Call our free sewer flooding helpline on 0800 328 7648, and one of our team will be able to support you.
Please try and give as much information as you can, so we can record details of the flooding incident.
This is important if the flooding is inside your home, as it can help to prevent further damage.
It's important you get in touch with your home insurer to let them know of a flooding incident.
If you've suffered any loss or damage, your insurer will let you know what to do next to make sure the terms of your policy are met.
If the problem is thought to be with one of our sewers, we'll organise an initial visit from one of our sewerage teams to make an initial visit.
We try to arrive at all reported flooding problems within four hours. However, in the event of severe weather and widespread flooding, it can take us longer. If we do run late, we'll let you know and give you an estimated time of arrival.
Internal sewer flooding, or sewer flooding inside the home, is given priority. If you, or anyone in your household, needs extra support, please let us know.
You can also get extra support by signing up to our free Priority Services here.
Our team will visit to check the condition of the sewers, and make sure there are no blockages in the public sewerage system.
Any public-side blockages will be removed immediately to allow the flooding to drain away.
We will also assess the extent and number of properties affected. We'll then be able to prioritise our assistance.
Private issues such as blockages or misconnections are the responsibility of the owner - that is either the homeowner or landlord.
We're still here to help, so please contact us if you're experiencing sewer flooding. Some of our services may be chargeable, but we will make sure you know of any charges before the services are provided.
Find out more about sewer pipe responsibility.
Sewer flooding is an unpleasant situation where sewage overflows the system, often due to a blockage or extremely bad weather.
Sewer flooding can happen inside the home from any of the drains in the kitchen or bathroom. It can also happen outside, on private and public land.
Flood water can come from:
Even if the water looks clean, please remember it may be contaminated and may be covering trip hazards or even open manholes.
Sewer flooding is usually made up of water and domestic waste from bathrooms and kitchens. During wet weather, it's likely to be diluted by rainwater.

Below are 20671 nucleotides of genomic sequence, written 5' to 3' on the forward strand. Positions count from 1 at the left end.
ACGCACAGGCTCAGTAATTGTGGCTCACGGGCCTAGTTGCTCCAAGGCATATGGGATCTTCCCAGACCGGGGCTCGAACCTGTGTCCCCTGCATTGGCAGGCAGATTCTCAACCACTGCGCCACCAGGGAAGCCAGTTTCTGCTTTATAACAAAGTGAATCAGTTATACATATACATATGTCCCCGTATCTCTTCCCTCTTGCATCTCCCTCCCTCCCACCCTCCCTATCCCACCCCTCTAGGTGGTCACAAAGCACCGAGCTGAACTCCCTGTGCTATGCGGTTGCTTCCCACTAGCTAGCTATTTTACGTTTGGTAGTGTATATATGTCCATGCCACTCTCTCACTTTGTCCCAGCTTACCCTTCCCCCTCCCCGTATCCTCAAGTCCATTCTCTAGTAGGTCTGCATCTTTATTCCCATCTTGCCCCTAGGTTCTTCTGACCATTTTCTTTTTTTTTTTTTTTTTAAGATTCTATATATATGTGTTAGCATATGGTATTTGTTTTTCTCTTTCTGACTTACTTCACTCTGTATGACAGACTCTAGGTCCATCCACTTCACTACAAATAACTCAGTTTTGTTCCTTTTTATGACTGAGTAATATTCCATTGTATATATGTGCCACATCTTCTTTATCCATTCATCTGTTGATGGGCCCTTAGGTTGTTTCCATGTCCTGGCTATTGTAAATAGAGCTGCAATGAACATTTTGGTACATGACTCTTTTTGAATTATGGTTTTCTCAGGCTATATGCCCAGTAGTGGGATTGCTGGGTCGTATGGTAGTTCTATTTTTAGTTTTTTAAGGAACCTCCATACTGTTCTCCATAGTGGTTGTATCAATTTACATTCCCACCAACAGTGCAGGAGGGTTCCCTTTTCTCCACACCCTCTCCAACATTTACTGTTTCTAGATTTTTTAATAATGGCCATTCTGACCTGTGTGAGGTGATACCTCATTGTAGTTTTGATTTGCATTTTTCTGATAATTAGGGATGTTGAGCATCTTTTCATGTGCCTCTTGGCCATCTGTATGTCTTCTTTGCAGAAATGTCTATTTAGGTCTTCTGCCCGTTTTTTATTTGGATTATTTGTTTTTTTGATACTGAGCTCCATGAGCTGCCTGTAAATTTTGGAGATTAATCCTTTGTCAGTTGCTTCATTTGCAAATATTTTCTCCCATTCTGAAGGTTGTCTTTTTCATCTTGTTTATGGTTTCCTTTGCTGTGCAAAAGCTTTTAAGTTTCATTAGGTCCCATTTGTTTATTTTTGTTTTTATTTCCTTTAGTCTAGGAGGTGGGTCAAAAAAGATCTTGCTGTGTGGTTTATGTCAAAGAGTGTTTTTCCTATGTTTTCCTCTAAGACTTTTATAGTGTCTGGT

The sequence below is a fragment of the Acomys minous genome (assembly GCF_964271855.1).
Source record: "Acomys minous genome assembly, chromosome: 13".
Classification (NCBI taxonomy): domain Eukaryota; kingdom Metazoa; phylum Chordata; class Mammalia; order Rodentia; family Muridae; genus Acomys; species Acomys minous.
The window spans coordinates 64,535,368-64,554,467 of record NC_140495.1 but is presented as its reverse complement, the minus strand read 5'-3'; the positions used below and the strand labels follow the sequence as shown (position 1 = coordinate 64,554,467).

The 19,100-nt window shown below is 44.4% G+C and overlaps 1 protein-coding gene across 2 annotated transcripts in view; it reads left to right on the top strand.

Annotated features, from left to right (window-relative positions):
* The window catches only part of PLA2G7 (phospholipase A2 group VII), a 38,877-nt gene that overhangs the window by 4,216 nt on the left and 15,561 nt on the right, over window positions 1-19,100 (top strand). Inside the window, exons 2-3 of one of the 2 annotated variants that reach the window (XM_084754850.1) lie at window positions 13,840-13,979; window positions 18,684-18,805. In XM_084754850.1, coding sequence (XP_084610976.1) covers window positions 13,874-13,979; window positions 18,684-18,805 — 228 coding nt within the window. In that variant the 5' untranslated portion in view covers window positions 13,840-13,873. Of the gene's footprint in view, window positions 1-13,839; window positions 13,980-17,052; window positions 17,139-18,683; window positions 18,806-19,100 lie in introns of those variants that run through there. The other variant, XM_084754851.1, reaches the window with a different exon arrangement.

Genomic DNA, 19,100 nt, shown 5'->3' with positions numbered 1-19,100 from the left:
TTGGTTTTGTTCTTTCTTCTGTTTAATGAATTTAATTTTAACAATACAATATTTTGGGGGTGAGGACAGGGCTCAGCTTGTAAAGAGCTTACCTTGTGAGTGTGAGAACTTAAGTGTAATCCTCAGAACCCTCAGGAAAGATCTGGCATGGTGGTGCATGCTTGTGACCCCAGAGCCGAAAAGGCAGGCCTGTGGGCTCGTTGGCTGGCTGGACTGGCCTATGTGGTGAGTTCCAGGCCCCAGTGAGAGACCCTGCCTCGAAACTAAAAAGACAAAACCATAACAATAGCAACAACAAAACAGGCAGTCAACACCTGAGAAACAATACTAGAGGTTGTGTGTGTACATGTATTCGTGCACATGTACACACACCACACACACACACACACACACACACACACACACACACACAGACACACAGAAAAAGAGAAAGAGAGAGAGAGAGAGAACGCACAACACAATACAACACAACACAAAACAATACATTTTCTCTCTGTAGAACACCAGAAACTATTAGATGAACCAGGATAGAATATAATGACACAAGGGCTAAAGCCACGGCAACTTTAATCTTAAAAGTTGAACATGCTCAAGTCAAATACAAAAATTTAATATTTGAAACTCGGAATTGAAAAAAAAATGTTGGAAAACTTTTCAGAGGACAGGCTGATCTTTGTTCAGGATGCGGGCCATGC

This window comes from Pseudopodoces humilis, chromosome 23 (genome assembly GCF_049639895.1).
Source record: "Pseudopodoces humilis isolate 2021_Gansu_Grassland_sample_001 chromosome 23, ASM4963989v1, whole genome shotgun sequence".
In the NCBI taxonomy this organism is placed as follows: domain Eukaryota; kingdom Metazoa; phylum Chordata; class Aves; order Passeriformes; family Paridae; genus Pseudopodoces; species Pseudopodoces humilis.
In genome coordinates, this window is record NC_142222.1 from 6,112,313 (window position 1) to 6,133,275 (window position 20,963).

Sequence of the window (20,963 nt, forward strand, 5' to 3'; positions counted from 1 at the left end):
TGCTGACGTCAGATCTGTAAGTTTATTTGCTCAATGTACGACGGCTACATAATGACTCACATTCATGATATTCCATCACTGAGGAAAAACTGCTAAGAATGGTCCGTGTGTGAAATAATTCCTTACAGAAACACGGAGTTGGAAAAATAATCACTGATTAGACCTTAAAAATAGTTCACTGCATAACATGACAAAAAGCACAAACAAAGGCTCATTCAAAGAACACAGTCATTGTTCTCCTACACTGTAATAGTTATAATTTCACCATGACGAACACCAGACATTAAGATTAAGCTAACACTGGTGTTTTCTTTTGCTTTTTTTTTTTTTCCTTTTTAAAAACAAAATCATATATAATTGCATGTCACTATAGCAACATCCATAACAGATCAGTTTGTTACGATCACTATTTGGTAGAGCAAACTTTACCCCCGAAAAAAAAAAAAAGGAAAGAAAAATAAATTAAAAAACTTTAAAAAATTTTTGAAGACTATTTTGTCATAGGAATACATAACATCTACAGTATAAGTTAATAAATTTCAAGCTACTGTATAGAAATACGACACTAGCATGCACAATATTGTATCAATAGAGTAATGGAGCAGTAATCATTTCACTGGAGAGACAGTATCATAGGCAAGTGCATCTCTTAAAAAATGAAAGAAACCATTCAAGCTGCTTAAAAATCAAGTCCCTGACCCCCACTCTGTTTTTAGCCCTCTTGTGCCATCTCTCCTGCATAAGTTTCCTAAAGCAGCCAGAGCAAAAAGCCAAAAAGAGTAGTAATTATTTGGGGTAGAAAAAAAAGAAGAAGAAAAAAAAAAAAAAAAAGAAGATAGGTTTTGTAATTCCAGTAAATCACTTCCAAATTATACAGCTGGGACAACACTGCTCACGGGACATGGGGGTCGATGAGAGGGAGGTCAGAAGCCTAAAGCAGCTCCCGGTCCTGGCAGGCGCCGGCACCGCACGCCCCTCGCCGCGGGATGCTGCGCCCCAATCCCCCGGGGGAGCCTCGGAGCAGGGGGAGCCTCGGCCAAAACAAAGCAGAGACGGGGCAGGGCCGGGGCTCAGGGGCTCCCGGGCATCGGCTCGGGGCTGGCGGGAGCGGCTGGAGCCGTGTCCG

If you use basic hygiene precautions and follow the instructions provided, you're unlikely to be at any increased health risk.
Make sure you:
Try to remove as much of the water from your home or property as possible, including under floorboards, if you have them.
Next, wash down surfaces with hot soapy water until it looks clean, and leave to dry.
Use a household disinfectant on all hard surfaces - follow the manufacturer's instructions to avoid any damage if you're unsure.
Use a food-safe disinfectant for any surfaces where you prepare food.
Put your heating on low and open windows to help dry your home quicker.
Make sure your insurer inspects any items of value before you get rid of them.
If the items cannot be saved, you can dispose of them at your local waste centre or through your council's waste collection service.
Most councils offer a bulky waste collection service too, check with them for more information on charges.
Keep your windows open for ventilation.
If you put your heating on, keep it as low as you can to avoid smells.
When using disinfectant, let the disinfectant sit on the surface before wiping away to give it a chance to break down germs.
Make sure you use basic hygiene when entering any affected areas and during the clean-up - wash your hands thoroughly with anti-bacterial soap, avoid the water where possible and use waterproof plasters and bandages for any cuts.
We don't recommend using disinfectants on your garden or lawn as this will kill your plants or grass.
Once the water has been removed or drained away, leave the outdoor space to be naturally disinfected by the sun's ultraviolet (UV) rays. It's proven to be effective at killing bacteria.